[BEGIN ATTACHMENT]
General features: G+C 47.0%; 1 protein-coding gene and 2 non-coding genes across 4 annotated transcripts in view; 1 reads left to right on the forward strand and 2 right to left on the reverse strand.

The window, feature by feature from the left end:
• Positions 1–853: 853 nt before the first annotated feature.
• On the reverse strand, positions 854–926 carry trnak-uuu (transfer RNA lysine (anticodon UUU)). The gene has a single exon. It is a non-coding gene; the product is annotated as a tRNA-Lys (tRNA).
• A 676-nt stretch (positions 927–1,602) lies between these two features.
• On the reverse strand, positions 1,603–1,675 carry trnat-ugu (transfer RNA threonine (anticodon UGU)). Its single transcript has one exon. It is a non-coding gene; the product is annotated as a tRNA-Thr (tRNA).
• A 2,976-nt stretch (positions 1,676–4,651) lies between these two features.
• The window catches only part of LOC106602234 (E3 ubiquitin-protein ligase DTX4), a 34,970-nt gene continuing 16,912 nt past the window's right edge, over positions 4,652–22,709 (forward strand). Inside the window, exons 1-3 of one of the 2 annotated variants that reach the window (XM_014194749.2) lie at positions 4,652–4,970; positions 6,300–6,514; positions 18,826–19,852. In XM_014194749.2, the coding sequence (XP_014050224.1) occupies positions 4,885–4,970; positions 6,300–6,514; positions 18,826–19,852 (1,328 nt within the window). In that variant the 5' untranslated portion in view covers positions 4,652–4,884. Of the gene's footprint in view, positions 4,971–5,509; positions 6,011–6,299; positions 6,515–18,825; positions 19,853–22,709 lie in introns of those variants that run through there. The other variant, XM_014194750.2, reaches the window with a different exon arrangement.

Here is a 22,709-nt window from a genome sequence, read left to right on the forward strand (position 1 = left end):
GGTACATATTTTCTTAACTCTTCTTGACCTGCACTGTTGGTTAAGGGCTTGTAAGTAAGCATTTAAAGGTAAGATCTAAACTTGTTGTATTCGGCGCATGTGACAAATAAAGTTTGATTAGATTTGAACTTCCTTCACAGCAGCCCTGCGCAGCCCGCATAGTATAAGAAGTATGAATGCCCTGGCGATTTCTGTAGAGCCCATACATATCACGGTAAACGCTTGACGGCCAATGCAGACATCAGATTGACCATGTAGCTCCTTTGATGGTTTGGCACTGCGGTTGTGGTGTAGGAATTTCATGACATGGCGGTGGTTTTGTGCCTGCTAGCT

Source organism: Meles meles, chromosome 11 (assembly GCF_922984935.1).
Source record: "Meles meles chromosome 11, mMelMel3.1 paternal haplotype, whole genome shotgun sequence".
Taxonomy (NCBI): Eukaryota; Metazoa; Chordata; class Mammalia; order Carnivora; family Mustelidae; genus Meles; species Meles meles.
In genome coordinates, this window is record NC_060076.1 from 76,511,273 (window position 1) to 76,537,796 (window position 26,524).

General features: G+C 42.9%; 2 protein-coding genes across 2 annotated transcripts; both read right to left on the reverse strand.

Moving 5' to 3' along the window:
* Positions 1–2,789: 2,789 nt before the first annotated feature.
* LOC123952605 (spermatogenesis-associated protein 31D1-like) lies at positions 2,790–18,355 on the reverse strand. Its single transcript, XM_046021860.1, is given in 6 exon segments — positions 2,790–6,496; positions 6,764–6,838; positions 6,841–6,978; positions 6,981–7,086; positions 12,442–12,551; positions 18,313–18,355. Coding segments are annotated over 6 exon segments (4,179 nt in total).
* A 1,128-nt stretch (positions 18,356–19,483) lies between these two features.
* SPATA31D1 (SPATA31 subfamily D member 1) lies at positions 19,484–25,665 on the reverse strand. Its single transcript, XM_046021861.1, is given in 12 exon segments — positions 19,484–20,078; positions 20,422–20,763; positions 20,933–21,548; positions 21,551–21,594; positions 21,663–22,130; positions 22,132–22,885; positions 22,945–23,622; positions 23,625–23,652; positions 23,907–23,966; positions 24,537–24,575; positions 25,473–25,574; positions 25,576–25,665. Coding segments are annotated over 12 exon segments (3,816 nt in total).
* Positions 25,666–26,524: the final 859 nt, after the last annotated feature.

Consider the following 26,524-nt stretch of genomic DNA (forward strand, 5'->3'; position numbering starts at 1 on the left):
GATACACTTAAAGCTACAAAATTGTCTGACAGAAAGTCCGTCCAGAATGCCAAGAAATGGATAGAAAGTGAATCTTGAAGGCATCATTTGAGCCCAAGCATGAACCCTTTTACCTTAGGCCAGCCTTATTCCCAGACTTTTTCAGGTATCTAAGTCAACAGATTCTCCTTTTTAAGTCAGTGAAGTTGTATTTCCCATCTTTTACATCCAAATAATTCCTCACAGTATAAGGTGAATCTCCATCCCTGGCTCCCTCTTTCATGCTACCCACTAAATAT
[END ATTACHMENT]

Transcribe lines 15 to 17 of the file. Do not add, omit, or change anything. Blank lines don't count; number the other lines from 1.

General features: G+C 42.9%; 2 protein-coding genes across 2 annotated transcripts; both read right to left on the reverse strand.

Moving 5' to 3' along the window:
* Positions 1–2,789: 2,789 nt before the first annotated feature.